Presentation is loading. Please wait.

Presentation is loading. Please wait.

F. Brown Wait time- Thinking Time children need time to think! Wait time was first introduced in the 1970’s by Mary Budd Rowe whose research showed the.

Similar presentations


Presentation on theme: "F. Brown Wait time- Thinking Time children need time to think! Wait time was first introduced in the 1970’s by Mary Budd Rowe whose research showed the."— Presentation transcript:

1 F. Brown Wait time- Thinking Time children need time to think! Wait time was first introduced in the 1970’s by Mary Budd Rowe whose research showed the benefits of allowing silence in terms of quality and quantity of learner’s responses. With wait time-thinking time children’s answers were longer and had more correct responses, they decreased the number of “I don’t know responses” and more students participated in conversations. By allowing children think time you communicate that -thinking is important -it allows young thinkers to take information from others, teacher or child. - it allows time to process information, reflect on it and make connections to their own thinking.

2 F. Brown Wait Time- Think Time in Grade 5/6B 2010 First we looked at why we needed think time-wait time. We reviewed why substantive conversations were important in our classroom Next we decided what wait time would look like in our classroom and we made up our own class rules. Then we began to use this strategy all the time. There are no hands up in our classroom because we all know to wait and think first. Our conversations have become longer, less teacher directed and more children are joining in the conversations.

3 F. Brown Wait Time 5/6 B 2010 Wait time …. Gives us more time to think, which leads to better answers and using better vocabulary. Allows everyone time to think Gives us an opportunity to formulate an answer or idea. Gives us a chance to find multiple answers. Gives us more chance to have the ‘right’ answer. Gives us a chance to ‘take a risk’ Allows everyone to ‘have a go’ Fast thinkers always get picked- this way everyone has equal opportunity. Allows more people to a have a say. Allows us time to remember Allows us to learn from each other. Allows us time to correct our thinking.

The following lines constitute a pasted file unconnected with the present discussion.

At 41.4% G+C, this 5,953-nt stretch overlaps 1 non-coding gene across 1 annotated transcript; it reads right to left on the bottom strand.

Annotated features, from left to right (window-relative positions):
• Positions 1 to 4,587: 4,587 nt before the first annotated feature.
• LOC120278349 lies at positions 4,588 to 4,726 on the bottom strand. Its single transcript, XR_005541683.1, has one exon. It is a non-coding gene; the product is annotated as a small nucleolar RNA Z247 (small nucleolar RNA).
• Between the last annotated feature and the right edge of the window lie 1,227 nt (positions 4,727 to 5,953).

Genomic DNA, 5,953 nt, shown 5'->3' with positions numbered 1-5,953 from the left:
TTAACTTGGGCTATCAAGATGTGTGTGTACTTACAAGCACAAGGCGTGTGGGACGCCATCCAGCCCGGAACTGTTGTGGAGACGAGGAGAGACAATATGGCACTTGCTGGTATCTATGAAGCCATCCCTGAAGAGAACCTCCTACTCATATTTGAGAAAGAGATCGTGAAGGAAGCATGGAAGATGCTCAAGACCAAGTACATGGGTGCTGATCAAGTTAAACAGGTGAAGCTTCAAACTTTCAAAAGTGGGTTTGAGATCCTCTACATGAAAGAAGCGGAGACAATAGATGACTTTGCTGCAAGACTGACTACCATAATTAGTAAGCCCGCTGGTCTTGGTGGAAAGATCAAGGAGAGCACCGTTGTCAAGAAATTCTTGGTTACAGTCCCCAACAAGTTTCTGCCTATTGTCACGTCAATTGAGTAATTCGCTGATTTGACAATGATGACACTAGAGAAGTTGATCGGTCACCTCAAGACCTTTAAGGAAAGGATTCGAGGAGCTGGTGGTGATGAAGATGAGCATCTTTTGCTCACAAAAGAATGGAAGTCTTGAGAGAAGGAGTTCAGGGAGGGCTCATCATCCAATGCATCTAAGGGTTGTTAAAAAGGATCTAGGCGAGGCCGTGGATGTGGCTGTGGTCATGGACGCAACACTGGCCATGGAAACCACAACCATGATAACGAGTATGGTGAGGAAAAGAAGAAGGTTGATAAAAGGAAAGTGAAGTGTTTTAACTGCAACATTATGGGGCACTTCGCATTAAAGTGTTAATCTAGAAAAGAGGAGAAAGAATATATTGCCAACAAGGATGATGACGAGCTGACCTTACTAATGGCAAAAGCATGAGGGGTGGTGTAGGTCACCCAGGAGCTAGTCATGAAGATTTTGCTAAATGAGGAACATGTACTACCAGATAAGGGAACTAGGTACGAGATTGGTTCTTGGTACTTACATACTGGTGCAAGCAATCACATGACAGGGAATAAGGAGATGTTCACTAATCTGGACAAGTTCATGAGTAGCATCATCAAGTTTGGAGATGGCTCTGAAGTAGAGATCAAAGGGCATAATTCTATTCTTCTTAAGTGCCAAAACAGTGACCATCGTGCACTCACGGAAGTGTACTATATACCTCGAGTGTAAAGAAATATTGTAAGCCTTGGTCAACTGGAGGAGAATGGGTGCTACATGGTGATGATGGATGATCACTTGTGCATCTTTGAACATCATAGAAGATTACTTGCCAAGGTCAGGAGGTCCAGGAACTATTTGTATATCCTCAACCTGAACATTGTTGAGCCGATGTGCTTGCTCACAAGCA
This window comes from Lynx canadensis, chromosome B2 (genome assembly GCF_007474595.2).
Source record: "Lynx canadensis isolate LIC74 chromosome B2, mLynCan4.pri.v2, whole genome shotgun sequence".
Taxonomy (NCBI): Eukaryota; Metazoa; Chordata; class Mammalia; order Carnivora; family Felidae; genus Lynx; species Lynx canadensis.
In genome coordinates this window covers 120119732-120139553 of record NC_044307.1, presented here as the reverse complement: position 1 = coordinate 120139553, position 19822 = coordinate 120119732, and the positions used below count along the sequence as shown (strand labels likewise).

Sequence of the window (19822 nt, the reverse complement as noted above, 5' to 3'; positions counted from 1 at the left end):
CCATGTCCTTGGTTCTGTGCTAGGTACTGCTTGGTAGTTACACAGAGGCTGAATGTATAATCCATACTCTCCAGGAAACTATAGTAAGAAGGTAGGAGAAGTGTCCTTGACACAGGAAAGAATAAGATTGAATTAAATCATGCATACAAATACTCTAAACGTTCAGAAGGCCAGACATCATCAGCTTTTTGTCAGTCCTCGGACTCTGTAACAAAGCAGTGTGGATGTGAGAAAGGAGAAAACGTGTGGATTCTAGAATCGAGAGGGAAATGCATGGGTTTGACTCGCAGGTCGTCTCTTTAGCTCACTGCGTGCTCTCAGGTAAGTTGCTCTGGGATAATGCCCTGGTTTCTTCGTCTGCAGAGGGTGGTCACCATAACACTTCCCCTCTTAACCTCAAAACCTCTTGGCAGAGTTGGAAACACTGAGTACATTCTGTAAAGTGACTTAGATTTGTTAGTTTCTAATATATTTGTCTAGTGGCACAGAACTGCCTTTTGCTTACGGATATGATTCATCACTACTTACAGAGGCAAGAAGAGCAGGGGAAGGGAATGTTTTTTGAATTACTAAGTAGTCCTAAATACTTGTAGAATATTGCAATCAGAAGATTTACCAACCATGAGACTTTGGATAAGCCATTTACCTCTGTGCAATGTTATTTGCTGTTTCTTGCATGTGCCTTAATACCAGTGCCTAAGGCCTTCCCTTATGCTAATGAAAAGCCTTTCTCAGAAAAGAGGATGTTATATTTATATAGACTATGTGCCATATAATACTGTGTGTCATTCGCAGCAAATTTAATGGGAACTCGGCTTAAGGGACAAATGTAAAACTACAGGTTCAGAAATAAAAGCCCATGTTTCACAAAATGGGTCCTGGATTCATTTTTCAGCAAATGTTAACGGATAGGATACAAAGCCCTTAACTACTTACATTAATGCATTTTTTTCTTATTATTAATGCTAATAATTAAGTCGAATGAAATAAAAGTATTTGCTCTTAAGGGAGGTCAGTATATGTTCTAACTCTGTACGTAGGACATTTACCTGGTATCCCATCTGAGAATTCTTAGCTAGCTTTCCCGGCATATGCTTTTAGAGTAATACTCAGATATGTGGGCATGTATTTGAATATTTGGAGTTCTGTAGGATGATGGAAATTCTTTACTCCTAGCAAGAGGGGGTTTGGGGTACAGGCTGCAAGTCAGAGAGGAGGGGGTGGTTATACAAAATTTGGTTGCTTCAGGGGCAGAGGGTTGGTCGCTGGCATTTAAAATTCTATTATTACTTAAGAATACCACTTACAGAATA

4 F. Brown The next slides show you our class developed anchor charts about wait time.

5 F. Brown A good question should have many answers. This leads to good, substantive conversations. Good questions lead to good answers Questions should be descriptive. This allows for many answers. If we use open questions we have more options for answers. Take time to make up good questions and to answer them. Don’t forget the detail. ASK GOOD QUESTIONS

6 F. Brown Close your eyes. Don’t talk– THINK Allow time to come up with answers. Pause Hands down– no one is to answer straight away. ALLOW SILENCE

7 F. Brown LISTEN CAREFULLY Show you value other people’s opinions. Look at the person who is speaking to you. Make eye contact. If you don’t listen you can’t follow people’s conversations or instructions. It is rude, poor manners if you don’t listen. Don’t fidget. Don’t day dream STOP! Don’t talk over others. Listen and take in what is being said.

8 F. Brown CONVERSATION SKILLS Show you value other people’s opinions. Look at the person who is speaking to you. Make eye contact. If you don’t listen you can’t follow people’s conversations or instructions. It is rude, poor manners if you don’t listen. Don’t fidget. Don’t day dream STOP! Don’t talk over others. Listen and take in what is being said.


Download ppt "F. Brown Wait time- Thinking Time children need time to think! Wait time was first introduced in the 1970’s by Mary Budd Rowe whose research showed the."

Similar presentations


Ads by Google